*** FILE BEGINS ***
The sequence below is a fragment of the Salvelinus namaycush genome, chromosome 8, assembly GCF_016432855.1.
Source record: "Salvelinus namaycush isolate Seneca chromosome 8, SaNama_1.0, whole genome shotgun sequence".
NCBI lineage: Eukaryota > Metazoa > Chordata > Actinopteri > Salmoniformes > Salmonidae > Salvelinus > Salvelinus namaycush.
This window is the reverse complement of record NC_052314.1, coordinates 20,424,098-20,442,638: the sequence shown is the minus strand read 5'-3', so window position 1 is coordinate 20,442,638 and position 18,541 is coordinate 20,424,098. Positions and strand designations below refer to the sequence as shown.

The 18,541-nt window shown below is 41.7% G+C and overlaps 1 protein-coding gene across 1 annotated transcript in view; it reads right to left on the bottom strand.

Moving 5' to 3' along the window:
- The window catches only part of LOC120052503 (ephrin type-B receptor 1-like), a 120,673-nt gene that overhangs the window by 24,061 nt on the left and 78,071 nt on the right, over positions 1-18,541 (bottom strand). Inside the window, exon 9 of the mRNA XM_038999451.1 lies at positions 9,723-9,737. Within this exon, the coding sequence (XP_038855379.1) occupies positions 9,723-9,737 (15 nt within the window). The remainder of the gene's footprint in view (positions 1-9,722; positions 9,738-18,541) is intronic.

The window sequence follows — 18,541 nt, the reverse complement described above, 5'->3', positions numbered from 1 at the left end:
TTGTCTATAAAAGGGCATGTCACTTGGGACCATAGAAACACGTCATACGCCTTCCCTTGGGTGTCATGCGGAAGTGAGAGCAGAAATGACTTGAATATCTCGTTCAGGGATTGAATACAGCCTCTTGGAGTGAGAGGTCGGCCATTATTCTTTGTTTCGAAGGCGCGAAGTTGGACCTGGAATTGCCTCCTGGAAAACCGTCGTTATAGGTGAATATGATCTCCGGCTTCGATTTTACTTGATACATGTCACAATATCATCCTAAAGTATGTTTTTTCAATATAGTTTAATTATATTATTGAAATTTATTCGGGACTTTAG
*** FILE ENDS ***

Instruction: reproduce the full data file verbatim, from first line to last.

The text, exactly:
The sequence below is a fragment of the Salvelinus namaycush genome, chromosome 8, assembly GCF_016432855.1.
Source record: "Salvelinus namaycush isolate Seneca chromosome 8, SaNama_1.0, whole genome shotgun sequence".
NCBI lineage: Eukaryota > Metazoa > Chordata > Actinopteri > Salmoniformes > Salmonidae > Salvelinus > Salvelinus namaycush.
This window is the reverse complement of record NC_052314.1, coordinates 20,424,098-20,442,638: the sequence shown is the minus strand read 5'-3', so window position 1 is coordinate 20,442,638 and position 18,541 is coordinate 20,424,098. Positions and strand designations below refer to the sequence as shown.

The 18,541-nt window shown below is 41.7% G+C and overlaps 1 protein-coding gene across 1 annotated transcript in view; it reads right to left on the bottom strand.

Moving 5' to 3' along the window:
- The window catches only part of LOC120052503 (ephrin type-B receptor 1-like), a 120,673-nt gene that overhangs the window by 24,061 nt on the left and 78,071 nt on the right, over positions 1-18,541 (bottom strand). Inside the window, exon 9 of the mRNA XM_038999451.1 lies at positions 9,723-9,737. Within this exon, the coding sequence (XP_038855379.1) occupies positions 9,723-9,737 (15 nt within the window). The remainder of the gene's footprint in view (positions 1-9,722; positions 9,738-18,541) is intronic.

The window sequence follows — 18,541 nt, the reverse complement described above, 5'->3', positions numbered from 1 at the left end:
TTGTCTATAAAAGGGCATGTCACTTGGGACCATAGAAACACGTCATACGCCTTCCCTTGGGTGTCATGCGGAAGTGAGAGCAGAAATGACTTGAATATCTCGTTCAGGGATTGAATACAGCCTCTTGGAGTGAGAGGTCGGCCATTATTCTTTGTTTCGAAGGCGCGAAGTTGGACCTGGAATTGCCTCCTGGAAAACCGTCGTTATAGGTGAATATGATCTCCGGCTTCGATTTTACTTGATACATGTCACAATATCATCCTAAAGTATGTTTTTTCAATATAGTTTAATTATATTATTGAAATTTATTCGGGACTTTAG